Now, sadly, it looks like it may be the Bills franchise that's in jeopardy of leaving its fans behind for a new city. Buffalo is less than 100 miles from Toronto, and rumors that the team might move to the greener economic pastures of The Great White North have been circulating for years. Although Ralph Wilson has said that he'd never move the team, he's 89 years old, and the team will be sold when he dies.

The team has a large Canadian fan base, and has recently announced a plan to try to attract even more support north of the border by holding one game per year in Toronto. The team says that economic conditions make this imperative, but let's face it, that's a pretty ominous sign when it comes to the team's future.

You can see what's coming like a freight train, can't you? Bills fans see it too, and yet they keep packing one of the league's largest stadiums, despite economic woes and their status as the smallest market in the AFC. Over the long term, the future doesn't look bright for Buffalo as an NFL city, and that's a shame, because nobody deserves to keep their team more than Buffalo does.

So, I hope the Browns stick it to the Bills on Sunday, but don't ask me to feel about Buffalo the way that I do about some of the other teams that come into town. It just isn't going to happen. I wish them well. Just not this week.

Monday, December 10, 2007

Another Step Closer

Jets coach Eric Mangini is the man who ratted out Bill Belichick for using a camera to steal his team's defensive signals. After watching yesterday's performance by Mangini and the rest of the Jets coaching staff, I'm wondering why Belichick even bothered to cheat.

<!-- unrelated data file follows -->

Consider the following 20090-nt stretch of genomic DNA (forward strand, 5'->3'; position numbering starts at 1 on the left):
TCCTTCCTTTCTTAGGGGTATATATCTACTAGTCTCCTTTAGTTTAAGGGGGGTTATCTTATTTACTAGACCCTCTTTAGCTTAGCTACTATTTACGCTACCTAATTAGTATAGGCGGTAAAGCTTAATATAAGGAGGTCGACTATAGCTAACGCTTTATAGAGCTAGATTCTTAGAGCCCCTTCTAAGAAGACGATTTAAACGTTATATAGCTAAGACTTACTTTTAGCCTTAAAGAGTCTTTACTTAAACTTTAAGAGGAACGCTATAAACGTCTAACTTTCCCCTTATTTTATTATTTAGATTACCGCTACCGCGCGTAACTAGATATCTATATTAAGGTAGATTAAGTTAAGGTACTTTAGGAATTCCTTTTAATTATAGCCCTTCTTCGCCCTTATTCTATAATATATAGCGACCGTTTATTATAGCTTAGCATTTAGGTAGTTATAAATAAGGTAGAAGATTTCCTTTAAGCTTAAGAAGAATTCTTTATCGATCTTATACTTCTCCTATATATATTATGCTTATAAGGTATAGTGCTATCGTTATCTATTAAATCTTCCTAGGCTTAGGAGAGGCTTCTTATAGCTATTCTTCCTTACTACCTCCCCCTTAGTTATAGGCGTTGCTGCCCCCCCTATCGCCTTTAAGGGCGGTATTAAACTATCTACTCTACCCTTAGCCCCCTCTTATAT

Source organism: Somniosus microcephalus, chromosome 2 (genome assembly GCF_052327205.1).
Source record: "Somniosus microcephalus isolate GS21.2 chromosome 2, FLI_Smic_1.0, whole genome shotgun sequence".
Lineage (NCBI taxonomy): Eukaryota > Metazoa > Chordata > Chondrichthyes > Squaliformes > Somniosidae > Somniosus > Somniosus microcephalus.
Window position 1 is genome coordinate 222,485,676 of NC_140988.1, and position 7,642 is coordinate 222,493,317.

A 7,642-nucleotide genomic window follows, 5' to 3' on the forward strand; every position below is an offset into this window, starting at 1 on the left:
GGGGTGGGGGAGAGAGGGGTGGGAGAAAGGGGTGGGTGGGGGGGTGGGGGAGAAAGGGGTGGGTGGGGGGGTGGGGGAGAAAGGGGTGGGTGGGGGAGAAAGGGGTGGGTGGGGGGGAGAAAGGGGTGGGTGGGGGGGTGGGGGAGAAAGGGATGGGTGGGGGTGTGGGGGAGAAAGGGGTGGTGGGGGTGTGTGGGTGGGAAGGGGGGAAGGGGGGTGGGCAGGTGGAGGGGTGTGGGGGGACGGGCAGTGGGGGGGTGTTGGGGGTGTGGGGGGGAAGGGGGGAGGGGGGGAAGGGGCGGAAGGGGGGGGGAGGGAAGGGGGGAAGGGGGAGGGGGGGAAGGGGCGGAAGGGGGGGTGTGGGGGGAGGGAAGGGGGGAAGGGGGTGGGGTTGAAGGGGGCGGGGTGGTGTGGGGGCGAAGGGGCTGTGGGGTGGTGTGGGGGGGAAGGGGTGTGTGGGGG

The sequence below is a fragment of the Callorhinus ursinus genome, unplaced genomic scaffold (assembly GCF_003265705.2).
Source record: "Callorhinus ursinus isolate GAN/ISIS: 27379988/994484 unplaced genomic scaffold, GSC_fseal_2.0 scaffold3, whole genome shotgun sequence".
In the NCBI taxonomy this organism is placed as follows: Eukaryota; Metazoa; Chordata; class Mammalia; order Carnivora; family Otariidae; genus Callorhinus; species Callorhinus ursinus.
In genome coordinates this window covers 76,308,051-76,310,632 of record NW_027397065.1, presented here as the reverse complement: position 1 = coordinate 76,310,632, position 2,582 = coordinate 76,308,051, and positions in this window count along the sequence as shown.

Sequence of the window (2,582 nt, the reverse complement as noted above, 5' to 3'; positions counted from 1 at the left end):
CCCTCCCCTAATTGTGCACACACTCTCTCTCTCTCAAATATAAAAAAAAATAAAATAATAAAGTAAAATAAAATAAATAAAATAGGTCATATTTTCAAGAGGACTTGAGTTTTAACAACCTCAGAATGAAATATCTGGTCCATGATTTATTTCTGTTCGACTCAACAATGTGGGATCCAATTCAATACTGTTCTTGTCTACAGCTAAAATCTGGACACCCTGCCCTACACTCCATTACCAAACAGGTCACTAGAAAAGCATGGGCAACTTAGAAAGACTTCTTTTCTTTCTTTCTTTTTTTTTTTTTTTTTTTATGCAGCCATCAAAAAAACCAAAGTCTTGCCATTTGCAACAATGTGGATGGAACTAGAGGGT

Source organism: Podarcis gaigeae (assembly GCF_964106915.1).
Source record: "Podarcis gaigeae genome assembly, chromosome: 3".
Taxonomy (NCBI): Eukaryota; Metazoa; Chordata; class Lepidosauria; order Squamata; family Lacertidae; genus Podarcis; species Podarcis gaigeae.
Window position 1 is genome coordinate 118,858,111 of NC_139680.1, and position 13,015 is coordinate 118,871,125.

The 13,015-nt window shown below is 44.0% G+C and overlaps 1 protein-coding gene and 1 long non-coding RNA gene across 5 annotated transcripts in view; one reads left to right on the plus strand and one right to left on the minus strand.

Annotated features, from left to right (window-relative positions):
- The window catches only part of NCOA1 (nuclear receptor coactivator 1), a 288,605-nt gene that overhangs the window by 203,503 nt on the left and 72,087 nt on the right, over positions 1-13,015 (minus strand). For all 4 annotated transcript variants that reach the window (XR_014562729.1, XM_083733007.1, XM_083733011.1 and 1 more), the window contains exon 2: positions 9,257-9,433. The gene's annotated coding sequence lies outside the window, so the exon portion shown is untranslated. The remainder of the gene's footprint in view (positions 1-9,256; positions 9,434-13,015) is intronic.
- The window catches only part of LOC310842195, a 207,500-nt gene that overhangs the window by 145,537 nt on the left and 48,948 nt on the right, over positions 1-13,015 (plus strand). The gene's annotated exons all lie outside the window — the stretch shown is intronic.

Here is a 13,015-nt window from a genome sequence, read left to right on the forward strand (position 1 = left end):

I guess that's kind of a cheap shot. The Jets aren't terrible. In fact, they've got a surprising amount of talent, and they certainly gave the Browns all they could handle down the stretch. But some of Mangini's decisions down the stretch yesterday were pretty bizarre, and have a lot of people scratching their heads.

Of course, the strangest of those decisions was when Mangini opted to kick a field goal with his team trailing by less than a touchdown with under two minutes to play and the ball on the Cleveland 20 yard line. I'm not a statistician, but I've got to believe the odds of making a 4th down conversion inside the red zone are a little bit better than recovering two onside kicks in a single game. What's more, the worst that could have happened if the Jets didn't convert on 4th down would be that the Browns would get the ball on their own 20 yard line. The Jets had all three time outs remaining, and if they could get a stop, you've got to think they'd get the ball in pretty good field position, with 90 seconds or so to mount a drive.

Instead, by going for the field goal, Mangini put the Jets in a position where they had to roll the dice on another onside kick, knowing that the most likely scenario would be that the Browns would get the ball in Jets territory. So, even if the Jets were able to shut Cleveland down, the Browns would have a shot at a long field goal or, more likely, would be able to pin the Jets deep in their own territory. Sorry, but I just don't see the logic of picking up three points in the hope that lightning will strike twice when the most likely scenario is that you'll end up with a 30-40 yard negative swing in field position.